Taking Stock of Our Resources

With the world nearing economic Armageddon, it's hard to imagine a safe place to deposit our money. But when we faithfully tithe or devote our resources to the Kingdom, it propels the Gospel to the world. Souls are saved and heaven is populated. When you support your local church, your funds are transmuted into literature, lives, ministries, and missions. You may never see the returns till you get to heaven, but what a joy it will be to run into folks on the golden streets and learn that it was your gift that helped bring them to faith in Christ.

But our investments for Christ go beyond money. We also invest our energy and passion into the work, and this investment comes back to bless us even now. In his treatise on Christian zeal, the British writer J. C. Ryle wrote, "Zeal is good for a Christian's own soul. We all know that exercise is good for the health and that regular employment of our muscles and limbs promotes our bodily comfort and increases our bodily vigor. Now that which exercise does for our bodies, zeal will do for our souls. It will help mightily to promote inward feelings of joy, peace, comfort, and happiness. None have so much enjoyment of Christ as those who are ever zealous for His glory."2

Charles Caleb Colton was another British wit who is remembered for his quips and quotes. He knew how to turn a great phrase, and for many years his sayings have been recycled in quotation books. Colton, for example, is the one who first said, "Imitation is the sincerest form of flattery."

It's Colton's definition of time that interests me: "Time is the most indefinable, yet paradoxical of things; the past is gone, the future is not come, and the present becomes the past, even while we attempt to define it, and like the flash of the lightning, at once exists and expires." Time, according to another of Colton's apt quotations, is "the bleak and narrow isthmus between two eternities."

Right now we have just enough time to do what God wants us to do. According to Ephesians 2:10 "we're God's workmanship created in Christ Jesus for good works which God prepared beforehand for us to do." Ephesians 5:15-16 (ESV) adds, "Look carefully then how you walk, not as unwise but as wise, making the best use of the time, because the days are evil."

It's perilously easy to become so busy doing what comes next and tackling only those things that seem urgent. But the Bible tells us to give thought to our steps (Proverbs 14:8 NIV). We should begin every day by thinking through our agenda and making time for what is truly important, things that will matter in eternity.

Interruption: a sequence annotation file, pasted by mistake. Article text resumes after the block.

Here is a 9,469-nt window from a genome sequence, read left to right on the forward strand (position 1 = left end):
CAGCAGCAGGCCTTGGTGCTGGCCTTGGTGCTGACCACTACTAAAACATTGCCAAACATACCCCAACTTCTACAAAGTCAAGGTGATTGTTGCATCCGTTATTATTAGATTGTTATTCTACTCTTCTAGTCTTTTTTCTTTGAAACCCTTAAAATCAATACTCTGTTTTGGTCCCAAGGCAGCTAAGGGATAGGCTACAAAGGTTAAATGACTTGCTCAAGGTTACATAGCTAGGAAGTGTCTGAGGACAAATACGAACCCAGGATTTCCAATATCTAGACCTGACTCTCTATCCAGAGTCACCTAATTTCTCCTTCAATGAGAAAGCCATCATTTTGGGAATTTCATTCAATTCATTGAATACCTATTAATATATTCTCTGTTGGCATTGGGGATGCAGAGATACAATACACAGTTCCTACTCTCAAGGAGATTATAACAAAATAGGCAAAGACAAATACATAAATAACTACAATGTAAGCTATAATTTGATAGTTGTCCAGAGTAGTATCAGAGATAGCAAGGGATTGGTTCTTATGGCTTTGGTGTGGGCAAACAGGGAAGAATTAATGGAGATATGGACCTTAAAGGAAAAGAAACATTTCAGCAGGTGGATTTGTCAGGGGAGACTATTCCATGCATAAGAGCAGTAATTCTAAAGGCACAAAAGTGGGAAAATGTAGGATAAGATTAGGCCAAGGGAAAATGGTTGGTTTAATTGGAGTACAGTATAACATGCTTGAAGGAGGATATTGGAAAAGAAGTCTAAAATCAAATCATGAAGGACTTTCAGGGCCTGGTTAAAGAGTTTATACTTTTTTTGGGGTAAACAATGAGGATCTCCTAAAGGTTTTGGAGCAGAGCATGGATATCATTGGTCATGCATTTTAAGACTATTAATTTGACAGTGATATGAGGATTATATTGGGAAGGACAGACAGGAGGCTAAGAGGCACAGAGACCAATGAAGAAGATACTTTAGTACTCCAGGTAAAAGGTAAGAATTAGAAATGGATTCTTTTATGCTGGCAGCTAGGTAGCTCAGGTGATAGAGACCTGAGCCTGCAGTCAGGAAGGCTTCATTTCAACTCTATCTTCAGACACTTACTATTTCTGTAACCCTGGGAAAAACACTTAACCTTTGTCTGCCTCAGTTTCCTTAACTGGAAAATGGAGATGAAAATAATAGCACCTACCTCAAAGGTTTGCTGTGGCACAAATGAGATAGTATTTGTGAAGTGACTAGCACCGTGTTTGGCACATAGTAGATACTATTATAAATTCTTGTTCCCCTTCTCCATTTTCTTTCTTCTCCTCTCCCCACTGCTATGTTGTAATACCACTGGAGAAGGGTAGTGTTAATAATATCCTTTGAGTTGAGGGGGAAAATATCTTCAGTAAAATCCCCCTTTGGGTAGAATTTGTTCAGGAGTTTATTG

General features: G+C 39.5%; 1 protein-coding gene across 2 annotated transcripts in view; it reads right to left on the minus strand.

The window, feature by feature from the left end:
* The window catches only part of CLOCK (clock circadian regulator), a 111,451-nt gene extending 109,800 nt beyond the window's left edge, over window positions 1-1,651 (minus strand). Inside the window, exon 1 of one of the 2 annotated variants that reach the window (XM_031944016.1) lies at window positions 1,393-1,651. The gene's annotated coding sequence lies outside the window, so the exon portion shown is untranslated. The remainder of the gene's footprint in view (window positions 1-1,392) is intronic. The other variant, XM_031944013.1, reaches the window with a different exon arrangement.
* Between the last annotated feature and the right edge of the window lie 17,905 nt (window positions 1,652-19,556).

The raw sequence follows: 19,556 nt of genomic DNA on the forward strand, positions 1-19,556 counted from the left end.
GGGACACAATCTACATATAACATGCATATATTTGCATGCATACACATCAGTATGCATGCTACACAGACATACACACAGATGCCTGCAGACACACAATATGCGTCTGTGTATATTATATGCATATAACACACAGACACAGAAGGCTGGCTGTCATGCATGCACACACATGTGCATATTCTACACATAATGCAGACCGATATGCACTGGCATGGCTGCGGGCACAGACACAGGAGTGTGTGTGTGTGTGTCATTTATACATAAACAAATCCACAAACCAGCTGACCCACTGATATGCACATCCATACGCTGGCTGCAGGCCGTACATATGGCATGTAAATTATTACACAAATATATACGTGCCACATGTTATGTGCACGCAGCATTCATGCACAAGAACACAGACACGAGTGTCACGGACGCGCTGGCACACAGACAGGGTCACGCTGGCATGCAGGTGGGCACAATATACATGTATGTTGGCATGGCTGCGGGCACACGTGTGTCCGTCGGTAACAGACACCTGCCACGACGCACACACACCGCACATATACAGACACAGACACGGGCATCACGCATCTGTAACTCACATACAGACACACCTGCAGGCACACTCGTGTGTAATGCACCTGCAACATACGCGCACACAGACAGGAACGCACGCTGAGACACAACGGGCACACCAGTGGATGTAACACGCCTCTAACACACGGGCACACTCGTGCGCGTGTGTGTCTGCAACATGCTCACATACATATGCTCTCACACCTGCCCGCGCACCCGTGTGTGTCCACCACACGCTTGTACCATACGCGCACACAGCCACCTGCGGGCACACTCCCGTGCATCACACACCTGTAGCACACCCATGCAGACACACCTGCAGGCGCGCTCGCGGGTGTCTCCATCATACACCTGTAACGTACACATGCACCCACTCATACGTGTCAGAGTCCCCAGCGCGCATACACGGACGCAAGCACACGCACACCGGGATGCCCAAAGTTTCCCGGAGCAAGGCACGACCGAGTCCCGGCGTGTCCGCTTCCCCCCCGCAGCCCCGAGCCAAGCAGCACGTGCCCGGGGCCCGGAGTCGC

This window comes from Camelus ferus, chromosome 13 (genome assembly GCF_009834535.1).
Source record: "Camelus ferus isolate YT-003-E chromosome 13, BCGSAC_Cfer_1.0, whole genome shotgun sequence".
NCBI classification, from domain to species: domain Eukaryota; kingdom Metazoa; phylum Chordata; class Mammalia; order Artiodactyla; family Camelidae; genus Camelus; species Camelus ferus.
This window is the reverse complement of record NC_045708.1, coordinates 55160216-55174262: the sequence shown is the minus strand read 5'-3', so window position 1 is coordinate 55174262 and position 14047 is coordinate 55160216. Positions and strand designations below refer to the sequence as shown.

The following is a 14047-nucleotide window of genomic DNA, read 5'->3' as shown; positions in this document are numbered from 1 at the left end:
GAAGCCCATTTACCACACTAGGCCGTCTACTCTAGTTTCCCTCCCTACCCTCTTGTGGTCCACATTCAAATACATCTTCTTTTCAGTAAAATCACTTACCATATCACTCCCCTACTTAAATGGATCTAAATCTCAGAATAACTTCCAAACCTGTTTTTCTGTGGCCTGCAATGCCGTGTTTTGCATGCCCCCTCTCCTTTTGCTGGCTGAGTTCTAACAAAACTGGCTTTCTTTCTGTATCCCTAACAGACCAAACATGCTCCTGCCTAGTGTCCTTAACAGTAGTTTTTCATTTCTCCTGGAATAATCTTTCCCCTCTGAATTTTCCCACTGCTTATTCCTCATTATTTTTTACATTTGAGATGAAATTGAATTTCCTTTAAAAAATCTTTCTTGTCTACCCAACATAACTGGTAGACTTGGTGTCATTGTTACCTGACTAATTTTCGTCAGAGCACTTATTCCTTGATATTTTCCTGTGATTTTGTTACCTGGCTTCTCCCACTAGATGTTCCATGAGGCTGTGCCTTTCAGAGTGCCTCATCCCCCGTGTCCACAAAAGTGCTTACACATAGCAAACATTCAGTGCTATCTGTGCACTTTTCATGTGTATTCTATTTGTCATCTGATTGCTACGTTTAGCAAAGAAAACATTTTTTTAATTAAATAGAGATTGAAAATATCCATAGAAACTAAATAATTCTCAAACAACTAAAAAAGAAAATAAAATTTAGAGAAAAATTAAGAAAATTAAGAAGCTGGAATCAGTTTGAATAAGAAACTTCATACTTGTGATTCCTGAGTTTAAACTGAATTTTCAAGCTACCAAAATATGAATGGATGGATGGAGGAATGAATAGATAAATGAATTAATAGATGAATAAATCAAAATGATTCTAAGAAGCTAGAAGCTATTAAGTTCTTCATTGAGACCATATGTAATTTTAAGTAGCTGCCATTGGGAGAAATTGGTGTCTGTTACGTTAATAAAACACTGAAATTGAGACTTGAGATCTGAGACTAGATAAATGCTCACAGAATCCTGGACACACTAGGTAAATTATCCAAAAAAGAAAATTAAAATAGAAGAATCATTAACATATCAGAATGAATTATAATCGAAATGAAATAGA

In the April 3, 1919, edition of The Herald of Gospel Liberty, a Maine pastor named M. W. Willard told of a businessman in Calcutta who was approached for a donation by the secretary of the British Missionary Society. The merchant wrote a check for $250, a significant amount in those days. As he handed over the check, a cablegram arrived. He read it and looked troubled. "This cablegram," he said, "tells me that one of my ships has been wrecked and the cargo lost. It makes a very large difference in my affairs. I will have to write you another check."

The secretary understood perfectly and handed back the $250 check. The checkbook was still open, and so the merchant wrote another check and handed it over. It was for $1000.

"Haven't you made a mistake?" asked the secretary.

"No," said the merchant. "I have not made a mistake. That cablegram was a message from my Father in heaven. It read: ‘Lay not up for yourself treasure on earth.'"

The Bible says, "Do not love the world or the things in the world… the world is passing away, and the lust of it; but he who does the will of God abides forever" (1 John 2:15-17). The investments of this world may crumble, but whatever we invest in the Kingdom, we're sending it on ahead. What we have we'll lose; but the time, energy, and resources we invest in God's work are solid investments that will pay dividends throughout eternity.

1 Charles J. Corrado and Bradford D. Jordan , Fundamentals of Investments by (Boston: McGraw-Hill, 2004), 214.

2 J. C. Ryle, Be Zealous (Ipswich: Hung & Son, 1852), 19.

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